The California Gold Rush Impact On California 's Environment

1381 Words Dec 7th, 2015 6 Pages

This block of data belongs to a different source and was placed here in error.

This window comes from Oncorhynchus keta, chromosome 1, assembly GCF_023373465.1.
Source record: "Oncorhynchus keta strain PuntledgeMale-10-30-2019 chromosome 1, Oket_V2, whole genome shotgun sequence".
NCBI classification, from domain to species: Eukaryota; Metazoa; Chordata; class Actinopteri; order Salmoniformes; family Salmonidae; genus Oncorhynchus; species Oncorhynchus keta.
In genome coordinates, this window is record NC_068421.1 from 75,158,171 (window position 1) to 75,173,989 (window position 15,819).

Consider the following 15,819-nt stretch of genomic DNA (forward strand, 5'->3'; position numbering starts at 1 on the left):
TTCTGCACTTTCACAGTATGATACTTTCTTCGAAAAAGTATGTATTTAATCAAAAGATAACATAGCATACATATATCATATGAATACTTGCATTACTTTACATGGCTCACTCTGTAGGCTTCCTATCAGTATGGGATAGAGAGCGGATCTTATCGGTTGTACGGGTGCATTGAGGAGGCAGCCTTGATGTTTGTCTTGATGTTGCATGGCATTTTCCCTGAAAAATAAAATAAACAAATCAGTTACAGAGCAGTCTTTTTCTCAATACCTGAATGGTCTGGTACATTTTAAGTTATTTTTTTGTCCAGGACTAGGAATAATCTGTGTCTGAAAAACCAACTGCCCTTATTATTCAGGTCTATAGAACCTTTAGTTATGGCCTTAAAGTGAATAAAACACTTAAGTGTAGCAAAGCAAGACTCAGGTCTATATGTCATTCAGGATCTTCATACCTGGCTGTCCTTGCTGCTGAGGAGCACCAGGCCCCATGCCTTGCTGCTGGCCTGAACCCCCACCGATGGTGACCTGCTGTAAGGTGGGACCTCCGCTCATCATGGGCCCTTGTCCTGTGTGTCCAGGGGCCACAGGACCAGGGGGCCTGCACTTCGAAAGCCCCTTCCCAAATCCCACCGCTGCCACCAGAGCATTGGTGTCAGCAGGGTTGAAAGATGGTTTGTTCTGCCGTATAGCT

The California Gold Rush had a positive impact on California’s environment in many different ways, but along with the positives came the negative impacts. In 1848, people flocked to California in hope to make their gold filled dreams come true and strike it big, but with the more people moving to California, the more the population rose, leaving destructive effects on the state’s environment then and for the years to come. California’s physical environment was shaped not only by the influx of people, but also the manmade structures they added and how they manipulated the state’s land to embrace the large population that wasn’t there before the Gold Rush hit. With so many people mining for gold and trying to find as much as they can, new technology was invented to make the process easier and more efficient. Before this new gold-mining technology, many miners would dam up rivers to make their findings easier and supply water during dry months, or the rivers would become blocked with deposits and sediments, effectively changing the rivers for animals and plants. Along with that, the need for wood and lumber increased so the forest changed with more and more trees cut down to create canals. The land was essentially torn up just in the miner quest for gold. With the invention of hydraulic mining came one of the most disastrous effects on the state’s physical environment. Before workers would only dam up rivers, but with this machine, mountainsides and other areas were torn up,…

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